Pico Interactive took to the Game Developers Conference (GDC) in San Francisco this week with a massive booth, hyping the event as a “treat” that would be a “Journey to Infinity”. Strangely, there were no substantial announcements from the company there, however a report from The Verge now alleges Pico intentionally delayed its planned announcement of Pico 4’s US rollout due to increased pressure from US lawmakers on sister company TikTok.

Update (March 24th, 2023): The Verge’s senior editor Sean Hollister says in a brief report that a Pico employee told him the planned release of Pico 4 in the US was put on hold due to TikTok weathering a US congressional hearing this week. Both Pico and TikTok are owned by Chinese parent company ByteDance.

We’ve reached out to Pico for comment, and will update if/when we hear back. In the meantime, we’re labeling this a report since the company has yet to go on record. We’ve also included that information in the article below:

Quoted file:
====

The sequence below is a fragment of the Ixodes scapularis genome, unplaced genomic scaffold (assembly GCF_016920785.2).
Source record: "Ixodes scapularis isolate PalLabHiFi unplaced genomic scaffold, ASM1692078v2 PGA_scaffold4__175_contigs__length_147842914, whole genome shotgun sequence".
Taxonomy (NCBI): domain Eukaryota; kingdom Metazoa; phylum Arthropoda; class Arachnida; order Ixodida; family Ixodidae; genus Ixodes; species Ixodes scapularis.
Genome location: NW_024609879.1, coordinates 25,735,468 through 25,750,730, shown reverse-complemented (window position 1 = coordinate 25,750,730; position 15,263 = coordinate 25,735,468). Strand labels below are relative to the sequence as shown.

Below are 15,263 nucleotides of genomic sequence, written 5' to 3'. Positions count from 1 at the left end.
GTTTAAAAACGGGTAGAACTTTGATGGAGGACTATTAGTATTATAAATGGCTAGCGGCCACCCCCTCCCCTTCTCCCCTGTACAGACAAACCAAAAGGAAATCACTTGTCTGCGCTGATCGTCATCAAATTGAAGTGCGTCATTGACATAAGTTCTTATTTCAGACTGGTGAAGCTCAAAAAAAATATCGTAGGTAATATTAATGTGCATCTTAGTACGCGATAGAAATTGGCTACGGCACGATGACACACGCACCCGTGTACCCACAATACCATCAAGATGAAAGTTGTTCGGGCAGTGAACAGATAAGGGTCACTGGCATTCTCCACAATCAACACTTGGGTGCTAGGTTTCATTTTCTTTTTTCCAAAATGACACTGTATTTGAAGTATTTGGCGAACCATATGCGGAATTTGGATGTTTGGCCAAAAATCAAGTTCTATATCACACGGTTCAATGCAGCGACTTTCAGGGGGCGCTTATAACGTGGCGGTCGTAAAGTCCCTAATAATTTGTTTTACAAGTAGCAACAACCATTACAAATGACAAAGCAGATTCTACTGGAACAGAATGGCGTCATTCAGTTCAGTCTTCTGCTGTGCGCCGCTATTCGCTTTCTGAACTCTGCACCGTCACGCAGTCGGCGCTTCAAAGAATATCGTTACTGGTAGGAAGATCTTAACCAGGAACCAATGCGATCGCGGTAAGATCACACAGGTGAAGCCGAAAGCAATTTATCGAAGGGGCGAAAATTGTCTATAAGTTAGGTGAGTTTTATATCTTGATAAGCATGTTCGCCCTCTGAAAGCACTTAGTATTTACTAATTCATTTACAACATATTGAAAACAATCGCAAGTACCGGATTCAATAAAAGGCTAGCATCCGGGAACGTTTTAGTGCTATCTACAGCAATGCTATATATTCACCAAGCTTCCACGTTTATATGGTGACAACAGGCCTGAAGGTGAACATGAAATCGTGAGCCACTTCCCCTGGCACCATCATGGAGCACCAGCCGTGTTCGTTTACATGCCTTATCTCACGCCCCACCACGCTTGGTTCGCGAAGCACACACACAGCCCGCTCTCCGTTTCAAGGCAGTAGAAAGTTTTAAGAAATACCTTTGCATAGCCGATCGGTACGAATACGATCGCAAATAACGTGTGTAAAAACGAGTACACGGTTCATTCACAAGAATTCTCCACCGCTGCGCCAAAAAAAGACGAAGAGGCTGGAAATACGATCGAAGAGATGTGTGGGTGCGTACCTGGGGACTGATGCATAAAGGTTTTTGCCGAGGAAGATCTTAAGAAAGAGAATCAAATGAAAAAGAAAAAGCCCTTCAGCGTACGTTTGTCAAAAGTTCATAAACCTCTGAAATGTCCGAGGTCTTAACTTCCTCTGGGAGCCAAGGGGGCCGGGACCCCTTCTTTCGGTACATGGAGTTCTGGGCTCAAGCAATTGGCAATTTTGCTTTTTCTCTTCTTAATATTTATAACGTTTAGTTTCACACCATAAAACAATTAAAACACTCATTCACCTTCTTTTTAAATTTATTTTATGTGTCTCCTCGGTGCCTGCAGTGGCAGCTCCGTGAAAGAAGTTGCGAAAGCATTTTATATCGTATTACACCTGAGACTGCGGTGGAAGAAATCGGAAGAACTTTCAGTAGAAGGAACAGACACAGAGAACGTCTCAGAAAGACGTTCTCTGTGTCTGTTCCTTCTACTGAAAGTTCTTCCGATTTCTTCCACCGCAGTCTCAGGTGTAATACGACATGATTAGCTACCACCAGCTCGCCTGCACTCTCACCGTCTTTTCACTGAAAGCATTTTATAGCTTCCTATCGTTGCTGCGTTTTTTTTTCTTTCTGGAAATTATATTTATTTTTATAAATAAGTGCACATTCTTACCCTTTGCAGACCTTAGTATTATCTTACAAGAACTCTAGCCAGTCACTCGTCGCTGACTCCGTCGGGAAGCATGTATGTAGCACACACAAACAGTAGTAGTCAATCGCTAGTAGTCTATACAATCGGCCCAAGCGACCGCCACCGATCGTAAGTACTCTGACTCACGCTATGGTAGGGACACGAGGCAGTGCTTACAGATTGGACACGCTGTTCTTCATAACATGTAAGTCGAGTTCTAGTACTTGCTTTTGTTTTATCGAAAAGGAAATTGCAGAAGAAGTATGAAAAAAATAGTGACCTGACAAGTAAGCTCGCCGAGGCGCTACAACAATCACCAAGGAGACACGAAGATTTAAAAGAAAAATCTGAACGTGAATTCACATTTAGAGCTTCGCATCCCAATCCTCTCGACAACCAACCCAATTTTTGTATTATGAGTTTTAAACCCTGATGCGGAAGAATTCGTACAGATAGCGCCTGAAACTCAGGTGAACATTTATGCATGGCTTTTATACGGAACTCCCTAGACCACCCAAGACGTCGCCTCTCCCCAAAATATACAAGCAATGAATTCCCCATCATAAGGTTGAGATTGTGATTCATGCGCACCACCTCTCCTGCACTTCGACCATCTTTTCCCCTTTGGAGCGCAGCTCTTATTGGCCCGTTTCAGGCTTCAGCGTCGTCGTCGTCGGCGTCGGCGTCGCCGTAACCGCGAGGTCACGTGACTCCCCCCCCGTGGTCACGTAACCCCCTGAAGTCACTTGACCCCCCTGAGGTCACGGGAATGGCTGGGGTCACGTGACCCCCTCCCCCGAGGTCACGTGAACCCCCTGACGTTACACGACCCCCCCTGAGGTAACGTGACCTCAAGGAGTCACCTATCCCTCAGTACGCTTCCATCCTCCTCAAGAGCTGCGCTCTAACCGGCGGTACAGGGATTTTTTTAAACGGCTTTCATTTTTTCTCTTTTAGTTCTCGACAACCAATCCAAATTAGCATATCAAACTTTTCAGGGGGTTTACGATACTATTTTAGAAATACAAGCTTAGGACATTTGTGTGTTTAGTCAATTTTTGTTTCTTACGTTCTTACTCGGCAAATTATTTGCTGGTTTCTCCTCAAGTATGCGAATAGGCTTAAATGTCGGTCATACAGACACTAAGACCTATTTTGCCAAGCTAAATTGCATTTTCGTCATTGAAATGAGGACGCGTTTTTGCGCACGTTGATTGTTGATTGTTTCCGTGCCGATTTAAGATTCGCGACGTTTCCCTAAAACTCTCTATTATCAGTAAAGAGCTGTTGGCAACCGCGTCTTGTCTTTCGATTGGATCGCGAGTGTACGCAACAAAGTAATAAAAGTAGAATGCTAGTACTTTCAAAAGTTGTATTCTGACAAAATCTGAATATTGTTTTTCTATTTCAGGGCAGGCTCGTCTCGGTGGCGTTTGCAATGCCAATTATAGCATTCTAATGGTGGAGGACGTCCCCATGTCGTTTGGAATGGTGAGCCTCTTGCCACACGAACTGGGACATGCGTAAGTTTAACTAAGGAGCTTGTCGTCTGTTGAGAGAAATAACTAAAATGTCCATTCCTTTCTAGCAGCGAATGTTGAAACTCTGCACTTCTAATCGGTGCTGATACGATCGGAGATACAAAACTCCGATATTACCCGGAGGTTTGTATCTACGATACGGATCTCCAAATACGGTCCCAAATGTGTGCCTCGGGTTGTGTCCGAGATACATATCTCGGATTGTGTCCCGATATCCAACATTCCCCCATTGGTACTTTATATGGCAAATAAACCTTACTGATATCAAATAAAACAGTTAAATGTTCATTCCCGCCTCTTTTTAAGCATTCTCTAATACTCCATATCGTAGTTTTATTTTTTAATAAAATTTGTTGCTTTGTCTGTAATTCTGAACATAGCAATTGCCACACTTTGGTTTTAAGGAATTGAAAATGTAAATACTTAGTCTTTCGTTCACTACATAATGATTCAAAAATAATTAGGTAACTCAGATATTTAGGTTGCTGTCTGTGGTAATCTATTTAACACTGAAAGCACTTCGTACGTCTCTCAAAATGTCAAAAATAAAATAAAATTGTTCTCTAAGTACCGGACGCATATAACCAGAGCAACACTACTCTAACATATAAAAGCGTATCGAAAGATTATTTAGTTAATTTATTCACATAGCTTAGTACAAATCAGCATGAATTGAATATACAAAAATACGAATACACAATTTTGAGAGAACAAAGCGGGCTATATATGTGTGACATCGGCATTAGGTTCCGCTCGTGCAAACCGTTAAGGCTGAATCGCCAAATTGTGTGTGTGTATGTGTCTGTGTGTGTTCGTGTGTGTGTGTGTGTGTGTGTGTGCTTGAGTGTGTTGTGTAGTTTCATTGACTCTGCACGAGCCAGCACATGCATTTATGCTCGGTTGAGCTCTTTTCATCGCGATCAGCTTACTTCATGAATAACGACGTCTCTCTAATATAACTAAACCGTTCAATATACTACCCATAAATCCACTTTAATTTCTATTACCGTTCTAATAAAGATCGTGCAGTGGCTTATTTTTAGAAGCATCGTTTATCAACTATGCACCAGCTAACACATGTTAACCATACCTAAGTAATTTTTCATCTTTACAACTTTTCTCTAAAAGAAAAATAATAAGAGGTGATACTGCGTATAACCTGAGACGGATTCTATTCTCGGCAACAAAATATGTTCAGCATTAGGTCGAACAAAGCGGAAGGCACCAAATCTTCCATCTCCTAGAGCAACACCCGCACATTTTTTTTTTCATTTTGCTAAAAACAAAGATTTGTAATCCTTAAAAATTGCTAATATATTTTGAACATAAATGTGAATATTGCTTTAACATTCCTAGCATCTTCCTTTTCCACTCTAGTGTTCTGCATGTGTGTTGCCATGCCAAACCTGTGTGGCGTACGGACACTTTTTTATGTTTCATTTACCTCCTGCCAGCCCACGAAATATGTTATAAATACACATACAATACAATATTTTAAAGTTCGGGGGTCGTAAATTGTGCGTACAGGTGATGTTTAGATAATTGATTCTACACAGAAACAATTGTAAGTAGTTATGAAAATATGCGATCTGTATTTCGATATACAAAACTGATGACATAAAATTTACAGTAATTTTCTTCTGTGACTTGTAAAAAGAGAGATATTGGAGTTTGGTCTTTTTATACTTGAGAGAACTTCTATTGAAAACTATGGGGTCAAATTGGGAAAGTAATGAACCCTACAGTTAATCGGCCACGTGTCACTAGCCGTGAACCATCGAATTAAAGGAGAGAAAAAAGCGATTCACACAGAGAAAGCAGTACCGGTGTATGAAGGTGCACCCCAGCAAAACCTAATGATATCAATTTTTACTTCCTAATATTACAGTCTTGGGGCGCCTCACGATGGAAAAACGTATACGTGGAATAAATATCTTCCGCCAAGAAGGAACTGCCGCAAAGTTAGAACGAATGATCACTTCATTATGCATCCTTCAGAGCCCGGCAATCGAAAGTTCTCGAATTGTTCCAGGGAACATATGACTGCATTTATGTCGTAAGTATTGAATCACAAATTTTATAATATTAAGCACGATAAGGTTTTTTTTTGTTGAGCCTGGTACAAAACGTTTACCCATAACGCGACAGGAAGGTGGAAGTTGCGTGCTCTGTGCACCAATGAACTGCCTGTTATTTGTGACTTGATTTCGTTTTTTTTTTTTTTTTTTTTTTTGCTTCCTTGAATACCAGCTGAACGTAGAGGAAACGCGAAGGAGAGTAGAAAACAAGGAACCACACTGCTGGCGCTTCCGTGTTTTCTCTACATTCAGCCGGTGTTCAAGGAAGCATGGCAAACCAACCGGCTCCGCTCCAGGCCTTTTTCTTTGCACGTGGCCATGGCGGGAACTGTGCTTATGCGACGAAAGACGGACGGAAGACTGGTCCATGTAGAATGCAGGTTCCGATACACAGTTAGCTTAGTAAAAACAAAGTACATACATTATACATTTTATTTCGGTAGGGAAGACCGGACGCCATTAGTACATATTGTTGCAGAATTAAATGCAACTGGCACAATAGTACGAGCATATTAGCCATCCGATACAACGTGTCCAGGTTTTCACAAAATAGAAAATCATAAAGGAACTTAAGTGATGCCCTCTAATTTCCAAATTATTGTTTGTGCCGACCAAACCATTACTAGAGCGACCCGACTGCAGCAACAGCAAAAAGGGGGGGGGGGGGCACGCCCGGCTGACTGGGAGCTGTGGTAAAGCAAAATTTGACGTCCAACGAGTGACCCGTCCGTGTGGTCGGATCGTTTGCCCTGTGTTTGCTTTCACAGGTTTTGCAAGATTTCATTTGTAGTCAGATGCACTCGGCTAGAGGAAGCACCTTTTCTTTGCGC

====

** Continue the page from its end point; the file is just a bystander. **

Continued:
Pico, the creator of the Pico 4 standalone, is arguably one of the biggest untapped threats to Meta’s market supremacy in the consumer VR standalone segment. At least for now.

Owned by TikTok parent company ByteDance, many speculated that the China-based Pico was finally ready to announce the consumer launch of Pico 4 in the United States, a step that many (including us) have been waiting for following a US hiring spree last summer.

At the time, a Protocol report maintained the move would usher in “a major focus on content licensing as well as marketing its hardware to U.S. consumers.”

Image courtesy Pico

So, is Pico 4 coming to US consumers? We spoke to the company at GDC this week, and despite the flashy ‘save the date’ countdown to its ‘Journey to Infinity’ and a massive booth on the show floor, there’s simply nothing to report.